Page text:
Author: Charles Dubow
Publisher: William Morrow
Publication Date: February 5, 2013
Source: e-ARC received from publisher for an honest review
Plot Summary from Goodreads:
We’ve all been around a couple who can engulf the attention of an entire room merely by occupying it. Harry and Madeleine Winslow are that set; the natural ease between them is palpable and their chemistry is almost tangible. He is a recent National Book Award winner with a promising career ahead of him, and she is blessed with family money, but radiates beauty, elegance, and humility. Whether they are abroad in Italy after he receives the Rome Prize, in their ambrosial East Hampton home, or in gritty Manhattan, they are always surrounded by close friends and those who wish to penetrate their inner circle. During a summer spent at the beach, they meet 26 year-old Claire and, as the summer blazes on, she is slowly inducted into their world. Claire can’t help but fall in love with Harry and Maddy and at the end of the summer, it is no longer enough to just be one of their hangers-on. Told through the omniscient eyes of Maddy’s childhood friend Walter, Indiscretion is a juicy, page turning novel with writing that is sophisticated and lyrical. Deeply textured, full of light and darkness, and overwhelmingly sensual, this book will be the sexiest, most intimate story you read all year.
"We make so many right decisions in life, but it is the wrong ones that can never be forgiven."
Ooooh, what an intriguing journey I went on with this novel. I'm not going to give you much plot detail beyond the description, because I think it's just enough. The basic premise of the novel is not surprising (ummm...it involves infidelity?), but even so, I was never quite sure where it was going to go next. Its subject is seemingly simple (a marriage, a friendship, and...an indiscretion), but I never felt like I knew the true nature of the book's four main characters--and that air of mystery left the plot in a state of constant change.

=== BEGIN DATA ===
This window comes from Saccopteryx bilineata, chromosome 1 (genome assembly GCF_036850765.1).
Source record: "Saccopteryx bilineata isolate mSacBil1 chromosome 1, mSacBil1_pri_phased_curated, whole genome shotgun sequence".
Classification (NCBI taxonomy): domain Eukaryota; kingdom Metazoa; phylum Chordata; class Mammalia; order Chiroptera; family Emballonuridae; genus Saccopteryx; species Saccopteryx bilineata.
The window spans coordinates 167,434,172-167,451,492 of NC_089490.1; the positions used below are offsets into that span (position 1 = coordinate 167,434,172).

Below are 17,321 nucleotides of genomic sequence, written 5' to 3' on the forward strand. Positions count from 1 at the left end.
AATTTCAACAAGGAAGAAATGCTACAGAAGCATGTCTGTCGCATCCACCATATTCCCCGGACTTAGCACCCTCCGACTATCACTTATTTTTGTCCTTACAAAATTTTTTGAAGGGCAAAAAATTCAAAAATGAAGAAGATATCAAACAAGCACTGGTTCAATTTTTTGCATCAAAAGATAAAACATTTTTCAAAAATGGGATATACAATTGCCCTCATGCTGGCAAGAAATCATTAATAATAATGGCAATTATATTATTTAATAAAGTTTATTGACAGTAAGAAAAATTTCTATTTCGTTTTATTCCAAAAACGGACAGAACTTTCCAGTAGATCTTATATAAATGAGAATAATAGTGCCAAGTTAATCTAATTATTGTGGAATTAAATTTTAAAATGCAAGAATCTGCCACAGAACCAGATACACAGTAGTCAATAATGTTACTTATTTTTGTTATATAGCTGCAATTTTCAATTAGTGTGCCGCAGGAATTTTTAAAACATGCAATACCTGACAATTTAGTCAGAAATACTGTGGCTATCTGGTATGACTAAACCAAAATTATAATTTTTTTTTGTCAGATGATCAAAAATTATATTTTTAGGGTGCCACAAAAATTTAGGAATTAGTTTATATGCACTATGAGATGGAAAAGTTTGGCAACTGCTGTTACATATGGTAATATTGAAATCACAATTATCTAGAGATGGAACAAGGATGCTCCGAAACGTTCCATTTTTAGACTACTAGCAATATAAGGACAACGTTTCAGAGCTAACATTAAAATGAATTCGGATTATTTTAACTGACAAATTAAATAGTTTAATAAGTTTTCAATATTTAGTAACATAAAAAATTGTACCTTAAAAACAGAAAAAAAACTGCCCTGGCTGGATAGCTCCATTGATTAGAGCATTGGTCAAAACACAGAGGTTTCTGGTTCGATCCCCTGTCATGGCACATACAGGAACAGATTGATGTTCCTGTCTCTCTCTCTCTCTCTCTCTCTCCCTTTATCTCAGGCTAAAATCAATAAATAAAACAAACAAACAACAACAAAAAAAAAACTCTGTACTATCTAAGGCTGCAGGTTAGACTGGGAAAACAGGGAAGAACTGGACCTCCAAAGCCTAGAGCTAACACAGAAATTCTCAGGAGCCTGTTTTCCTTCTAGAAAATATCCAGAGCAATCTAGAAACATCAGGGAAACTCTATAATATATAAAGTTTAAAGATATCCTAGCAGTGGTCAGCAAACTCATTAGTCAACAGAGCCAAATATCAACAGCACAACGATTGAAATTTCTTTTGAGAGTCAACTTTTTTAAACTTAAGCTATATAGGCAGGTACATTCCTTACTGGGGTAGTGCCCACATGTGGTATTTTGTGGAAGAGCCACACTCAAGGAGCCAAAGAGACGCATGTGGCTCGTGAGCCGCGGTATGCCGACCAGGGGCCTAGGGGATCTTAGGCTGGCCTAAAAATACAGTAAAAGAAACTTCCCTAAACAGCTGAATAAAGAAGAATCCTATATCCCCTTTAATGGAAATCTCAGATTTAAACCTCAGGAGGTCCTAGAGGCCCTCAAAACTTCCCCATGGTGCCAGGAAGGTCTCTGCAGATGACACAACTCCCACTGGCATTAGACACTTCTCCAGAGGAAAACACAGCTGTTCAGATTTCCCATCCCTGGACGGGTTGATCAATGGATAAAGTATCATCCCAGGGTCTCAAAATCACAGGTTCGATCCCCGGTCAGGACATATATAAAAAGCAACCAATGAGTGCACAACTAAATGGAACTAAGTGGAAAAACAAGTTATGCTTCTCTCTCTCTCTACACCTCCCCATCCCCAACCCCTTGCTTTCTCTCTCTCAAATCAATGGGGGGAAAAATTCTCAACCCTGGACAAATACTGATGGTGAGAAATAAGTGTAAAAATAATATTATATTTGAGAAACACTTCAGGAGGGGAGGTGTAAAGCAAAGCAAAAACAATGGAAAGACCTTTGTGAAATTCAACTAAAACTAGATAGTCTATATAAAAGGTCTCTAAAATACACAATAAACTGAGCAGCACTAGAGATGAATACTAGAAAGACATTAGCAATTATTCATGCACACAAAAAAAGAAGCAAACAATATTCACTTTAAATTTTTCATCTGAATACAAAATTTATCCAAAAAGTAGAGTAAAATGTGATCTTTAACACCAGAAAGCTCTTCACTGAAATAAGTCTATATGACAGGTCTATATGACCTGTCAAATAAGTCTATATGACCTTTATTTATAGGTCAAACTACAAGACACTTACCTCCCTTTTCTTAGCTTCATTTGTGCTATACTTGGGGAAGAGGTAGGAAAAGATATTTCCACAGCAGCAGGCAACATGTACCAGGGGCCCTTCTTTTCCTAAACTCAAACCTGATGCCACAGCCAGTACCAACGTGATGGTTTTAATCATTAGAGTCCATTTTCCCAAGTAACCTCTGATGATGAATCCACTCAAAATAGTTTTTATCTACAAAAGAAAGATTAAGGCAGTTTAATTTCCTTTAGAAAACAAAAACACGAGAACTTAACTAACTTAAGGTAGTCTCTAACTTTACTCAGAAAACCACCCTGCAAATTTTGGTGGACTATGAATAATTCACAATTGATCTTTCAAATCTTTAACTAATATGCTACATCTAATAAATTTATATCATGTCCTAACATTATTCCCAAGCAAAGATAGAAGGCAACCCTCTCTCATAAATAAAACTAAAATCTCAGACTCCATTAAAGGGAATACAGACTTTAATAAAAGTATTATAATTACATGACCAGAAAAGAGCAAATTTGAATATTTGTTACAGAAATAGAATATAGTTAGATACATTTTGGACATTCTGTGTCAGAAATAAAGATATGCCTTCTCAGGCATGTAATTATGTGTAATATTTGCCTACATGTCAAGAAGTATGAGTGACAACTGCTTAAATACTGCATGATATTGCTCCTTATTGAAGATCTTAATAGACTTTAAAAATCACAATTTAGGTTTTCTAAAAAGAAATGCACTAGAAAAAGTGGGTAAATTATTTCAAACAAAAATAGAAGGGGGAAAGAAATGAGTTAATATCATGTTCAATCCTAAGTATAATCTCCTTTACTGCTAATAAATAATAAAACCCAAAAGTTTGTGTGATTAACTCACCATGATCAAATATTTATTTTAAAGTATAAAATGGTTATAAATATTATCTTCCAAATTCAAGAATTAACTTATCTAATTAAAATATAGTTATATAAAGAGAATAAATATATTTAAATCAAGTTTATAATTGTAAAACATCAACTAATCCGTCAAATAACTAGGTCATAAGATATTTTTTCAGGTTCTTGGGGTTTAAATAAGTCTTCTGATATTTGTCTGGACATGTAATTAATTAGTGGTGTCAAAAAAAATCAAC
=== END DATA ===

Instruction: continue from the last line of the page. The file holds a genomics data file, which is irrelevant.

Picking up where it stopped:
You see, Dubow leaves enough of each character in shadow so that you never get a good grip on them, and thus you constantly question their desires and motives. Given that this is a book focusing primarily on relationships--their origins, their flaws, what makes them important to us--you don't want everything neatly explained anyway. Half the fun of this novel is figuring out what makes each protagonist tick, and how they will react in the face of despair.
Beyond the somber and shifty nature of the book as a whole, I was also enamored with the way it was narrated. When the story begins, you can't quite get a read on Walter (lifelong friend of the primary couple, Harry and Maddy Winslow). His background is vague, and his feelings for Harry and Maddy (especially Maddy) leave you wondering what his true place is in the novel. At first, I thought he was the chosen narrator because of his distance from Harry and Maddy's relationship--but that later proves not to be true, as Walter takes an increasingly large role in their lives. I love stories that do interesting things with perspective, and Indiscretion certainly manages that. Walter's role in the book gradually changes as the pages turn, and as a result, your perception of the entire debacle must change as well.
The ending deserves its own paragraph, because the last 20% of this book is phenomenal. I thought I had an idea of what might happen, but then something totally different occurred. I got comfortable with that reality, settled in for a nicely-wrapped ending, and then...GAME CHANGE. Well played, Mr. Dubow.
Were there any downsides to Indiscretion? I will say that when I started to realize that the book was truly filled with regular, not-crazy people (and not at least one crazy-stalker, like I had originally thought), I was a little disappointed and for part of the book after that, I felt like things got a little slow. However, after I got over that realization and reworked my idea of the book (as I had to do so many times anyway), I moved on and ended up loving the direction it took.
Also, I don't know if this is a downside, but some of the sex scenes are quite explicit. If you're averse to that (where my reading prudes at??), they can be a bit shocking, but they only occur in a relatively small part of the novel and do have a descriptive purpose in the plot.
Overall, I found this book to be rather fantastic. Human relationships are so often ambiguous, and Dubow nails that both in his choice of narrator and in the ever-shifting direction of the character's lives. You probably won't get a good read on Harry, Maddy, Claire, and Walter until the last page--and even then, you'll still be left with a few "whys" to ponder. This is a thought-provoking book that gets to the heart of the fluidity of our relationships--and how one wrong decision can have implications that last a lifetime.
Check out some other reviews of Indiscretion:
I Read A Book Once...
Confessions of a Book Addict